Thursday, June 18, 2009

America Eats

During the Great Depression, the Works Progress Administration hired writers to document the food traditions and rituals of America, a sort of Hidden Kitchens of the 1930s. Out-of-work authors--Eudora Welty, Saul Bellow, Richard Wright, Nelson Algren, Zora Neale Hurston, along with artists, anthropologists, librarians, and housewives fanned across the country to gather "an account of group eating as an important American social institution; its part in development of American cookery as an authentic art and the preservation of that art in the face of mass production of foodstuffs...."

The Kitchen Sisters chronicled this vast archive of American eating in the Hidden Kitchens series, in a story called "America Eats" that includes an interview with Mark Kurlansky, author of the new and fascinating book, "Food of a Younger Land: A Portrait of American Food--before the national highway system, before chain restaurants and before frozen food, when the nation's food was seasonal, regional, and traditional--from the lost WPA files."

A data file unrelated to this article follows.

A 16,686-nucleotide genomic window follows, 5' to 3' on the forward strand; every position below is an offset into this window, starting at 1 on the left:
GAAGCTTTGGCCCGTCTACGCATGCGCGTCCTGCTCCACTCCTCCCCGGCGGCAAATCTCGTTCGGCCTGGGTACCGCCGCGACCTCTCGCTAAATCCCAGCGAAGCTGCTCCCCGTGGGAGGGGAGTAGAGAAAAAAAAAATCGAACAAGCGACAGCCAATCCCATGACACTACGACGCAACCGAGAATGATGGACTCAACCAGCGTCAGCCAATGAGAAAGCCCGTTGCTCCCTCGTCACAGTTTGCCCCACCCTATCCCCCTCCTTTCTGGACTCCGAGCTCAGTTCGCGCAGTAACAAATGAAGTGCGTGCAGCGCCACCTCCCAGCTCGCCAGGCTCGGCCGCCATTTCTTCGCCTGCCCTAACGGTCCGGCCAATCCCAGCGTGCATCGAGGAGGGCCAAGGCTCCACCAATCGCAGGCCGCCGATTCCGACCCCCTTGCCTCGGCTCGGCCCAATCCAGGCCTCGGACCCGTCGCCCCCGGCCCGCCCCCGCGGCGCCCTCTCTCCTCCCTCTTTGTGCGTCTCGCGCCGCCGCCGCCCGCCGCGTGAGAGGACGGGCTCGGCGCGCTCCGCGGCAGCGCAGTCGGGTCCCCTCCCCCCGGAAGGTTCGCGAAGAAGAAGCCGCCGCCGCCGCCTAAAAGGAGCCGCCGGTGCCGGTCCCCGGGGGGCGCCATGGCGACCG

You can listen to our story, "America Eats," here.